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2014 Renault Clio Review: Dynamique EDC Auto Photo:
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What's Hot
Tech-laden equipment list, stunning looks and comfortable ride.
What's Not
EDC transmission still needs some fine-tuning, R-link lacks user friendliness.
X-Factor
It's bigger than most in its segment and looks classier than most: it's the light car for small car buyers
Kez Casey | Feb, 02 2014 | 7 Comments

2013 RENAULT CLIO REVIEW

Vehicle Style: 5-door light hatch
Price: $23,290 (plus on-roads)
Engine/trans: 88kw/190Nm 4cyl petrol | 6spd dual-clutch auto
Fuel Economy claimed: 5.2 l/100km | tested: 7.5 l/100km

 

OVERVIEW

Renault’s fab new Clio is a good thing, and not just the gym-toned RenaultSport models, but the entire range.

Take this Dynamique model - it tops the non-sporting range, and adds a bigger engine and trick dual-clutch transmission over the Expression and Authentique models.

It’s also arresting to look at, with suggestive curves and rich high-gloss detailing. The fun themes extend to an outlandish but well-resolved interior.

Where Renault makes a real point of difference though is in its personalisation options.

Don’t like the lairy red wheels? Don’t have ‘em. Like a little more tang to the exterior? How about a contrasting exterior package in place of the chrome you see here?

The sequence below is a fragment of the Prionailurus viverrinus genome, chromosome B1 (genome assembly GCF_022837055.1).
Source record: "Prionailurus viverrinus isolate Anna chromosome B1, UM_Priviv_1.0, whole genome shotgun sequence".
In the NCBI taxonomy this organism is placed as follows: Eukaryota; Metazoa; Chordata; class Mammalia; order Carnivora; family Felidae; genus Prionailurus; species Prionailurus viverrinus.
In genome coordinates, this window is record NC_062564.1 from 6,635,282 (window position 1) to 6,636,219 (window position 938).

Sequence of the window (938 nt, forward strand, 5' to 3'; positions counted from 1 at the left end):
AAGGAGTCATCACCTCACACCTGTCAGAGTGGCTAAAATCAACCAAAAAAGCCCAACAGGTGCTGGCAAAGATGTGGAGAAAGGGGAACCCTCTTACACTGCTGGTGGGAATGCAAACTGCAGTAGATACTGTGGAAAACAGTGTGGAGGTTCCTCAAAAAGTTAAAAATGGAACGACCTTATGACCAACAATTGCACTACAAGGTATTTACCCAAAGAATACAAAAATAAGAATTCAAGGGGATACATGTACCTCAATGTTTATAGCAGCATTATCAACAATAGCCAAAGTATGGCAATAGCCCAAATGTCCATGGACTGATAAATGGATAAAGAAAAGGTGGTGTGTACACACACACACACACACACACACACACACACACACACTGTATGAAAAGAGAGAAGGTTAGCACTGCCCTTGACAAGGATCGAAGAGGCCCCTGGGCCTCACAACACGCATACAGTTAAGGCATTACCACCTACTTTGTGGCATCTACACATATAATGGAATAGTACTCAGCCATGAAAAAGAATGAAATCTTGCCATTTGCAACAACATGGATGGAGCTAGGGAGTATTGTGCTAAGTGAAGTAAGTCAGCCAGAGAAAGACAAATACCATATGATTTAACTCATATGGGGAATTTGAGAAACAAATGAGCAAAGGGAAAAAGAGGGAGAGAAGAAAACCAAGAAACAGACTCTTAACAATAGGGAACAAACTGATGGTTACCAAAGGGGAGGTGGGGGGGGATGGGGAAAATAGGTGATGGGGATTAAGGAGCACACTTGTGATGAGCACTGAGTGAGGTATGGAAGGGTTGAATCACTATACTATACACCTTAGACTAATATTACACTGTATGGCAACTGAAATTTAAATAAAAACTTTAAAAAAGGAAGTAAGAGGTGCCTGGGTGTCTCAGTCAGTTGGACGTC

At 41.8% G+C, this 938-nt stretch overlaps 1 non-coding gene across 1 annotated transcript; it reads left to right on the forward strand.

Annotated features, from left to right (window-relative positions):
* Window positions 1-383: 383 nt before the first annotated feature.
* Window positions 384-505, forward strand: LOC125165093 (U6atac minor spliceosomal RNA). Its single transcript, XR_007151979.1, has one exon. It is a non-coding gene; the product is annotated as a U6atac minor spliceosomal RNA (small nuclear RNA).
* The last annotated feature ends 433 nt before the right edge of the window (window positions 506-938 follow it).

There’s nothing new about individualising your car, but Renault is bringing it to the cheaper end of the market, meaning you no longer have to spring for a MINI or Audi A1 to stand out from the pack.

With a price of $23,290 the Clio Dynamique is no price leader, but it brings more equipment than a Polo (for instance) while simultaneously making that car look about as exciting as a stack of manila folders.

Having already put the three-cylinder manual version through the wringer, we needed to test the mettle of the four-cylinder EDC auto (or Efficient Dual Clutch).

 

THE INTERIOR

  • More cup holders than you can shake a barista at
  • Personalisation options for interior colour schemes
  • R-sound selectable vehicle 'audio soundtrack'
  • Clever R-link touch-screen infotainment system with sat-nav, audio streaming, Bluetooth
  • Centre armrest, exclusive to Dynamique model is a welcome addition
  • Electronic climate control (single zone)

Take a seat and have a look around. Notice anything?

This isn’t your average budget-car interior, it’s a hell of a lot more colorful to start with.